FalconStor's new CEO and new head of North American sales promise to shake up the company's product development and marketing and make the storage vendor much more focused on its channel partners.
FalconStor in mid-January unveiled James McNiel as its new CEO, and hired John Turner as its new vice president of North American sales.
McNiel had been serving as interim CEO since the abrupt resignation in September of ReiJane Huai as FalconStor Software's president, CEO, and chairman. Huai, who founded FalconStor, resigned after he disclosed that certain improper payments were allegedly made in connection with the company's contract with one customer.
Turner until mid-January served as the vice president of Symantec's technology sales organization. He replaces Wendy Petty, who served in that position for over 10 years.
McNiel told CRN that his primary goal is to make the FalconStor brand one which both customers and partners can trust when it comes to protecting data.
"We are in a unique market," he said. "We're protecting customers from a loss of their data. That requires a significant level of trust. The biggest change is, we have to address that level of trust with quality and reliability. I want our brand to be known for that."
Reaching that goal will require some work for FalconStor's new executives. In addition to the resignation of the company's founder, FalconStor has been going through turbulence in its sales and channel teams, according to channel sources.
Turner confirmed reports from those sources about major changes in FalconStor's sales department over the past year, and said those changes stemmed from a move away from the company's long-term start-up mentality to start acting more like an enterprise-class storage vendor.
"A lot of our sales force was not ready for the transition," Turner said. "We had a 50-percent turnover in our sales staff over a nine-month sales cycle. It's significant that our North American market could grow like it has."
Turner said he is working with Brendan Kinkade, FalconStor's vice president of channel management and global alliances, to build the company's channel program core, and that the changes so far are very encouraging.
"I'm building a world-class sales force, and a world-class channel program, to make it attractive for our channel partners," he said.
Turner said he has no plans to build a direct sales force for FalconStor at this point. "Coming from Symantec, I believe in the channel," he said. "I need partners to not only extend my reach in our customers, but also to make sure they are supported properly."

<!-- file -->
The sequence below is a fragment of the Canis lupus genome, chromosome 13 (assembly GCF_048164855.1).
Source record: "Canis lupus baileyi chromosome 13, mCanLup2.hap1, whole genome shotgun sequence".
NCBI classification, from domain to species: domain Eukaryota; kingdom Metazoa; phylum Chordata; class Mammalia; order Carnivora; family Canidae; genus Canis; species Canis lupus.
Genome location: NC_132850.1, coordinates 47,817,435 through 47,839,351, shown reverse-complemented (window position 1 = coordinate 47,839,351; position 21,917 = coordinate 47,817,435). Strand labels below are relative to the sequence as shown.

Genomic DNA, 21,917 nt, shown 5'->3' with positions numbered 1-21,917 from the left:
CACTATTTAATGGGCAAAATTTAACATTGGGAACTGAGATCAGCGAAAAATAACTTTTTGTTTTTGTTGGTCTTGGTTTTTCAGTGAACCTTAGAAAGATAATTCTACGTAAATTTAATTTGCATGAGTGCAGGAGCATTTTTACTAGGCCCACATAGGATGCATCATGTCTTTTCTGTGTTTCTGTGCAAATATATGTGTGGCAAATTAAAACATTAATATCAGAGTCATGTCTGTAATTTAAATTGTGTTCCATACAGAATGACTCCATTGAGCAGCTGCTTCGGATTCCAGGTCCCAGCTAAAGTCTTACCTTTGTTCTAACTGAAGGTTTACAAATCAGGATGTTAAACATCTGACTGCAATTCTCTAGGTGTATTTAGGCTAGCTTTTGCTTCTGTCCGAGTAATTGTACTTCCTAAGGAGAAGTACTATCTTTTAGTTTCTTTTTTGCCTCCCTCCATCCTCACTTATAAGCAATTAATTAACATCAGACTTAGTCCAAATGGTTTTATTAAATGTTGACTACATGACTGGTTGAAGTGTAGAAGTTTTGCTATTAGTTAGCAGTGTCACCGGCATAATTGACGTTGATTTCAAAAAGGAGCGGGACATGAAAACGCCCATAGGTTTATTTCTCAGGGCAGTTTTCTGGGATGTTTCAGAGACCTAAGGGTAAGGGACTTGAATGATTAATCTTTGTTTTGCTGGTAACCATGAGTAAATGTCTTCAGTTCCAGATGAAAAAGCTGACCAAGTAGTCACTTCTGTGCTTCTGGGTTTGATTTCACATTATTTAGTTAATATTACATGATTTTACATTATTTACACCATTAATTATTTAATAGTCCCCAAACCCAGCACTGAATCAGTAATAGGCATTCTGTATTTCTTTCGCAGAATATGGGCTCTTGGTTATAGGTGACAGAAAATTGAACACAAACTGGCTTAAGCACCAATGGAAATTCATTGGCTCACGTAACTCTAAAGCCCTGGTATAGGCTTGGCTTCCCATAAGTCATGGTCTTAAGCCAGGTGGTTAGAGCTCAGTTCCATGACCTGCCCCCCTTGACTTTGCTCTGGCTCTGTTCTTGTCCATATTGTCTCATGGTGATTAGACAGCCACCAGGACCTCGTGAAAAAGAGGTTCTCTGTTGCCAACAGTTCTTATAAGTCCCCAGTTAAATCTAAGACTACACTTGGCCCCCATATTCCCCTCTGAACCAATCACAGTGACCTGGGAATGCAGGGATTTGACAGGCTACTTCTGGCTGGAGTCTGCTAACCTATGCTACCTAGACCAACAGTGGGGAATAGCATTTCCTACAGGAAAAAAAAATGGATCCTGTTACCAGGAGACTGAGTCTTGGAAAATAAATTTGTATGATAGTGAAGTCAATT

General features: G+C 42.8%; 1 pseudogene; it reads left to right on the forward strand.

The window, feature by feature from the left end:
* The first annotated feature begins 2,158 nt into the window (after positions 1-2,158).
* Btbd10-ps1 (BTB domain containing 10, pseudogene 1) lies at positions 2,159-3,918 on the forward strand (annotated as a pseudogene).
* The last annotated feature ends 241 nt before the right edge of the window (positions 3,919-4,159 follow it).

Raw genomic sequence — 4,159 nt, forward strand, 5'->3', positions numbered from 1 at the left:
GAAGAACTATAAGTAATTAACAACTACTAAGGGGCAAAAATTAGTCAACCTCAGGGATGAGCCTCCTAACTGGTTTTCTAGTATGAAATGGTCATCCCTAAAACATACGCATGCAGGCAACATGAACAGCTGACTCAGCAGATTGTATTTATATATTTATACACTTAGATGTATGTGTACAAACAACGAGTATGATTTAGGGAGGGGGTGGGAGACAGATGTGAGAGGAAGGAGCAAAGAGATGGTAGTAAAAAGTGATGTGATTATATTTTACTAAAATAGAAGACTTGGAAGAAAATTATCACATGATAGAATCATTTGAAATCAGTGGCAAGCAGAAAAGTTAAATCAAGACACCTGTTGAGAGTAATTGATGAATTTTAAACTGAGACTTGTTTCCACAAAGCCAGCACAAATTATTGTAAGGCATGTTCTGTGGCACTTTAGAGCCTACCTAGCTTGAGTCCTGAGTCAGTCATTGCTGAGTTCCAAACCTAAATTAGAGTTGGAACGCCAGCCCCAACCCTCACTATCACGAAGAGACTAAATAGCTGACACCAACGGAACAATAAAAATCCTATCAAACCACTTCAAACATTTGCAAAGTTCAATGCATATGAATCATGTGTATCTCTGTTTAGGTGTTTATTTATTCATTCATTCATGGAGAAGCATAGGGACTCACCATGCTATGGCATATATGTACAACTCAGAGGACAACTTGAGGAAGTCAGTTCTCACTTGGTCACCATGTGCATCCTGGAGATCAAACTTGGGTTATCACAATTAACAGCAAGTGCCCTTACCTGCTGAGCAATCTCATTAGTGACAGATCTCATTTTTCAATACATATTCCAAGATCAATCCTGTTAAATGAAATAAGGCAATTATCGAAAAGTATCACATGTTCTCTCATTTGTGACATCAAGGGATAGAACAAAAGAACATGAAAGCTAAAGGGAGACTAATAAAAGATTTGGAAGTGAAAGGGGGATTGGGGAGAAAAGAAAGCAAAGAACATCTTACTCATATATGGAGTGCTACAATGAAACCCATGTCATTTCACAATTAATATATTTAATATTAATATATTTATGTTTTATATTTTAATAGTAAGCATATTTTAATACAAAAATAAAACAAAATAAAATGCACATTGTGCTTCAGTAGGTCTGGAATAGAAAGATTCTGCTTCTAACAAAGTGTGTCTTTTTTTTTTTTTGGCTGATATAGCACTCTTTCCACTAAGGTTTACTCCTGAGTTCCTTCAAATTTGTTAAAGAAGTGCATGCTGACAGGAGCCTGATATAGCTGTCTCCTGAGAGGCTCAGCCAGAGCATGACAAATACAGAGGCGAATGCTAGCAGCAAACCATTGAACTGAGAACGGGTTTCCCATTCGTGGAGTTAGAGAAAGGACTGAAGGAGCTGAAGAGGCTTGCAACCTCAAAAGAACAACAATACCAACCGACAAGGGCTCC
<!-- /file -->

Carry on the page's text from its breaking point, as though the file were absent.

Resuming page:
Channel partners should be treated as an extension of a vendor's sales team, with the only difference being the badge they wear, Turner said. "When I was at Symantec, when we did sales training, we had our channel partners take the same training," he said. "We'll bring this philosophy to FalconStor. If Jim will allow me to pay for it, yes, I'll do the same at FalconStor."
Next: New Partner Program, Engineering Processes
FalconStor's channel program is also getting a facelift with new training and competencies, new partner resources, and a new proprietary lead management console that links with Salesforce.com, Kinkade said.
In terms of redeveloping the FalconStor brand, McNeil said the company has instituted a number of changes.
The first is a new internal program he called RUM -- short for reliability, usability, and manageability -- which brings in the company engineers to re-evaluate and audit current projects related to a product launch scheduled for early second quarter.
"I want to make sure my developers can look me in the eye and tell me they're building the most reliable, highest quality data protection products in the market," he said.
FalconStor has also brought together its first customer and partner advisory councils, McNeil said.
The customer advisory council will meet on a quarterly basis, at which time FalconStor will brief customers on plans and get their feedback.
"There's no bigger reward for me than for an engineer to hear insight from customers," he said. "Engineers are the smartest people on the planet, but they don't use the products like the customers do."
FalconStor's new partner advisory council, led by Turner and Kinkade, will help the company better understand its channel partners' concerns about the company's direction, McNeil said. The council includes 14 partners, including national, regional, federal, and direct marketing companies.
McNeil's being named as CEO is a really smart move by FalconStor's Board of Directors, said Greg Knieriemen, vice president of marketing at Chi Corp., a Cleveland, Ohio-based solution provider and long-time FalconStor partner.
"Jim's strategic vision for FalconStor and about where the industry is going in terms of virtualization and cloud computing is spot-on," Knieriemen said. "Now it depends on his ability to execute. And he has the ability."
Talk is cheap, and is the last thing FalconStor needs, Knieriemen said. "FalconStor is lucky to have him has CEO," he said.
Knieriemen is reserving judgment on Turner for now, as he has not had much chance to get to know him yet.
However, Knieriemen said, Turner has a lot of work ahead of him with the changes occurring at FalconStor. “There is a good foundation of data protection solutions at FalconStor,” he said. "Turner is going to need to capitalize on that foundation and build a good team quickly that is going to exceed expectations.”